If that massive New Yorker profile didn’t get you curious about Edward St. Aubyn’s latest novel (which did have its faults), then perhaps the notable selling point is that it’s about writers — their writerly lives as well as their hangups — and told in a way that will hold readers’ attention even if they aren’t writers themselves. That isn’t easy, as writers have tried more than a few times to clue readers in to the circles they run in, the lives they lead, and the people they know. The results, unfortunately, don’t always appeal to anybody but the writers themselves. In the case of these nine books, however, writers’ attempt to depict other writers, intellectuals, and in many cases themselves, worked out better than most.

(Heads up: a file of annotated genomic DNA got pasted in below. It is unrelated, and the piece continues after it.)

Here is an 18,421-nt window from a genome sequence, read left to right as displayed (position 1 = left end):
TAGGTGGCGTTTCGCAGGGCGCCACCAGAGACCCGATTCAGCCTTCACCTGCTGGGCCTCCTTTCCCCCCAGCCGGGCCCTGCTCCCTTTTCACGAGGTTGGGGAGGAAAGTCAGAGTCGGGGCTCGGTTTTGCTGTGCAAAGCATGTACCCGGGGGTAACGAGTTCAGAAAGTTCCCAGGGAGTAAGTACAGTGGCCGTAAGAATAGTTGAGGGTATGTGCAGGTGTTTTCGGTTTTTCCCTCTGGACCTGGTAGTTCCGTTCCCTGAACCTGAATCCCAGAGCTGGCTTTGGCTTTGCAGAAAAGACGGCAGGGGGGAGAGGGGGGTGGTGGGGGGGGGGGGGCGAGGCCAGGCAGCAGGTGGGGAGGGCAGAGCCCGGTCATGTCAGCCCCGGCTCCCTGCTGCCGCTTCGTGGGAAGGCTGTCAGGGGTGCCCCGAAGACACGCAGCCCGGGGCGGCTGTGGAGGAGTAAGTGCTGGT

Humboldt’s Gift, Saul Bellow
The Nobel/Pulitzer winner’s 1976 roman à clef (and his best book, in my humble opinion) uses the poet Delmore Schwartz (as Von Humboldt Fleisher) and Bellow himself as characters, in an exploration of the different paths that writers take, and how those choices impact them and the people around them.